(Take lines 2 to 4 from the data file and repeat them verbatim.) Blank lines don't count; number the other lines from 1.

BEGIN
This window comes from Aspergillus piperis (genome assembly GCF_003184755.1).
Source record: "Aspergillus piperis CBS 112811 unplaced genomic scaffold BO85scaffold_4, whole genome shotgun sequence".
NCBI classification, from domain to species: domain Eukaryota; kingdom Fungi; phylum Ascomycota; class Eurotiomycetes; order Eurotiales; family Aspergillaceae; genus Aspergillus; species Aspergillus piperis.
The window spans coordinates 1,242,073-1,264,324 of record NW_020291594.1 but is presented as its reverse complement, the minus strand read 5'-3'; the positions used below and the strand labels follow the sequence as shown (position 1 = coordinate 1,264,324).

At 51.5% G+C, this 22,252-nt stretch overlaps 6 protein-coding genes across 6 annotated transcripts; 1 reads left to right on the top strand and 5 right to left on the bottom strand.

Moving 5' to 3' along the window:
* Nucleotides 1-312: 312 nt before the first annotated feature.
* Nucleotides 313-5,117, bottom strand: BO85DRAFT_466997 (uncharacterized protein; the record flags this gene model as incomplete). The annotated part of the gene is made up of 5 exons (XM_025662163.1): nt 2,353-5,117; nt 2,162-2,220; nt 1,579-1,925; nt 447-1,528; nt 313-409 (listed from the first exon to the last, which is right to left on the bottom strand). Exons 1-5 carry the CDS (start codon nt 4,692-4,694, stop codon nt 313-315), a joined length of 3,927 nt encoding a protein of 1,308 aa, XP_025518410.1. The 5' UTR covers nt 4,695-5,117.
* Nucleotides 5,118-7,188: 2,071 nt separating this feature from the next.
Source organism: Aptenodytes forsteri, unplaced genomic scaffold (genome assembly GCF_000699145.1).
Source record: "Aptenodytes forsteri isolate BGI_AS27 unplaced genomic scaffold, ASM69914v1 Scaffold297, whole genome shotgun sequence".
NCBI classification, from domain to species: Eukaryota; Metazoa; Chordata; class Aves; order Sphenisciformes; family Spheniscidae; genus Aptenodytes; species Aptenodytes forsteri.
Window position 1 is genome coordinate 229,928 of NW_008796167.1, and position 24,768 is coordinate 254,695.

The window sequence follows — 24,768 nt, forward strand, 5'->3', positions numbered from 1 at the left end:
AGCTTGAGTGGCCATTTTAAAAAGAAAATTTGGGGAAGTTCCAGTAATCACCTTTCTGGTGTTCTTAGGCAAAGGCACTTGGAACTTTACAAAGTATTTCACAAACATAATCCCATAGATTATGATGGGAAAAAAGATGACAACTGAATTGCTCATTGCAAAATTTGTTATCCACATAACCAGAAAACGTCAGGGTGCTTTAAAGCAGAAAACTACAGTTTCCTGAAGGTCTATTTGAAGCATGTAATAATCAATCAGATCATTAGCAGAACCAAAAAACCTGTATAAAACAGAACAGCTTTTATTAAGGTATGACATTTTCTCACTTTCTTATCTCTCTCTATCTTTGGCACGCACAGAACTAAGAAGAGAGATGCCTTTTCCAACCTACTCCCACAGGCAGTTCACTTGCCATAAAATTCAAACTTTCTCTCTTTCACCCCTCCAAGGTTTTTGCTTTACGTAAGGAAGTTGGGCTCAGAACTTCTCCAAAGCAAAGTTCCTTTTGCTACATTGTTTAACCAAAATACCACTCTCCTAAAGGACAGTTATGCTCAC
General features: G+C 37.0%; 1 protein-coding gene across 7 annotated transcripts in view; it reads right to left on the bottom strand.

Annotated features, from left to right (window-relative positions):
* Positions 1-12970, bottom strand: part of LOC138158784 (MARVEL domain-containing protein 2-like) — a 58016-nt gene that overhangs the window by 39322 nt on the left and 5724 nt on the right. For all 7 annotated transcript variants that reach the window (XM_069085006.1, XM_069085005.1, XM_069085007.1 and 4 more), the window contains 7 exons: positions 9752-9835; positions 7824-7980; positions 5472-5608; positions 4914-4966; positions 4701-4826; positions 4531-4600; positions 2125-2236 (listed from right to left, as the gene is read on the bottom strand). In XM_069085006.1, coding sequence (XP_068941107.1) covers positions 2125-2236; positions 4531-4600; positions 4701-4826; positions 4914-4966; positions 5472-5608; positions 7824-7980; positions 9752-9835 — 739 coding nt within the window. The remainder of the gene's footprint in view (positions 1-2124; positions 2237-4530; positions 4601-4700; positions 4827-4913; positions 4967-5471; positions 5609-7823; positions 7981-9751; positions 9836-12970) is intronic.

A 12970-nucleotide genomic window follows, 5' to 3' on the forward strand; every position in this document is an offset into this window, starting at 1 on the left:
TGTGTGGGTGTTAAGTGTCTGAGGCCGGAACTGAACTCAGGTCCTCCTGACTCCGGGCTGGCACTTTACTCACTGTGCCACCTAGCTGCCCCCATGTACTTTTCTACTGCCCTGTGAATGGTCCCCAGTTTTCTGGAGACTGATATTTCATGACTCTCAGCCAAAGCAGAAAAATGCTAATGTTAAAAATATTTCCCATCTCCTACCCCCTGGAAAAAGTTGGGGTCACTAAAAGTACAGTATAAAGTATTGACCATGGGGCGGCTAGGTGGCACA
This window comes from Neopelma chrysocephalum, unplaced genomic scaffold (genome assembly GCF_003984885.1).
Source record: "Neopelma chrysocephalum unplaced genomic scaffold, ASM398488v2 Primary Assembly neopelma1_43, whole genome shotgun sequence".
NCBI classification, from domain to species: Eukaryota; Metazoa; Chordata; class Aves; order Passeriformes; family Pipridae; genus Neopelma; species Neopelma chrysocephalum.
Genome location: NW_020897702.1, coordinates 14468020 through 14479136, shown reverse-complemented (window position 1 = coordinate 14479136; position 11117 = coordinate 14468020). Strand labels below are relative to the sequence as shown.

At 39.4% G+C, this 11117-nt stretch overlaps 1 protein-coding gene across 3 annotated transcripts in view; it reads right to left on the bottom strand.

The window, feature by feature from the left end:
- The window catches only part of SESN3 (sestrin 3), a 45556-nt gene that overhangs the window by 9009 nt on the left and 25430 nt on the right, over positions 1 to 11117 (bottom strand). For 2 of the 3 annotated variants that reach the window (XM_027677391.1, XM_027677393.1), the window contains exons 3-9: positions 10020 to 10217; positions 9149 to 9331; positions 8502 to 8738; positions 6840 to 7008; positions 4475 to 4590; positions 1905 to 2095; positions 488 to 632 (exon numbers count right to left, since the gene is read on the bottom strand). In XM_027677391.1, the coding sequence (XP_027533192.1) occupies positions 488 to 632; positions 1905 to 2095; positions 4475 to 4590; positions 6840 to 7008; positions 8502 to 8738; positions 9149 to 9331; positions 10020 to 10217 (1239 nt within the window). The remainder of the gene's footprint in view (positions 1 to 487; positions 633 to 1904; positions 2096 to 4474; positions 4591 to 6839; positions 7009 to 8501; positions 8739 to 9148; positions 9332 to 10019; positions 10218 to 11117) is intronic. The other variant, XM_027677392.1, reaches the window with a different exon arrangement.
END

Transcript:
Source record: "Aspergillus piperis CBS 112811 unplaced genomic scaffold BO85scaffold_4, whole genome shotgun sequence".
NCBI classification, from domain to species: domain Eukaryota; kingdom Fungi; phylum Ascomycota; class Eurotiomycetes; order Eurotiales; family Aspergillaceae; genus Aspergillus; species Aspergillus piperis.
The window spans coordinates 1,242,073-1,264,324 of record NW_020291594.1 but is presented as its reverse complement, the minus strand read 5'-3'; the positions used below and the strand labels follow the sequence as shown (position 1 = coordinate 1,264,324).